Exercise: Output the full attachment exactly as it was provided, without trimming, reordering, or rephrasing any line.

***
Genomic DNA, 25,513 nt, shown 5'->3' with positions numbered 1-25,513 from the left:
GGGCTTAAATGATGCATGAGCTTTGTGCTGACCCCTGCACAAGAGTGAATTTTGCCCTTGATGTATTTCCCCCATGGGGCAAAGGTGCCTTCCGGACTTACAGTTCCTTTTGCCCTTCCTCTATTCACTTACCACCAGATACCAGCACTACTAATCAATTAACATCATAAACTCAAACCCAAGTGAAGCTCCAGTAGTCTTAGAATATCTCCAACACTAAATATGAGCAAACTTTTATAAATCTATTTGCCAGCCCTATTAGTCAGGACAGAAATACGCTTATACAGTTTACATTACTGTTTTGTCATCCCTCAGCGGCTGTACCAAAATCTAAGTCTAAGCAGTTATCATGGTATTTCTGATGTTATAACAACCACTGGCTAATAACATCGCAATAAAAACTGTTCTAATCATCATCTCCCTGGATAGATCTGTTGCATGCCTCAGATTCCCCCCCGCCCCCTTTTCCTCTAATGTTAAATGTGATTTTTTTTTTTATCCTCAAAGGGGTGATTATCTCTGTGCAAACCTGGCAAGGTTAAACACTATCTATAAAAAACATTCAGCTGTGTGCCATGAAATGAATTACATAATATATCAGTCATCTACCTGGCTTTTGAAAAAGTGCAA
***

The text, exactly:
Genomic DNA, 25,513 nt, shown 5'->3' with positions numbered 1-25,513 from the left:
GGGCTTAAATGATGCATGAGCTTTGTGCTGACCCCTGCACAAGAGTGAATTTTGCCCTTGATGTATTTCCCCCATGGGGCAAAGGTGCCTTCCGGACTTACAGTTCCTTTTGCCCTTCCTCTATTCACTTACCACCAGATACCAGCACTACTAATCAATTAACATCATAAACTCAAACCCAAGTGAAGCTCCAGTAGTCTTAGAATATCTCCAACACTAAATATGAGCAAACTTTTATAAATCTATTTGCCAGCCCTATTAGTCAGGACAGAAATACGCTTATACAGTTTACATTACTGTTTTGTCATCCCTCAGCGGCTGTACCAAAATCTAAGTCTAAGCAGTTATCATGGTATTTCTGATGTTATAACAACCACTGGCTAATAACATCGCAATAAAAACTGTTCTAATCATCATCTCCCTGGATAGATCTGTTGCATGCCTCAGATTCCCCCCCGCCCCCTTTTCCTCTAATGTTAAATGTGATTTTTTTTTTTATCCTCAAAGGGGTGATTATCTCTGTGCAAACCTGGCAAGGTTAAACACTATCTATAAAAAACATTCAGCTGTGTGCCATGAAATGAATTACATAATATATCAGTCATCTACCTGGCTTTTGAAAAAGTGCAA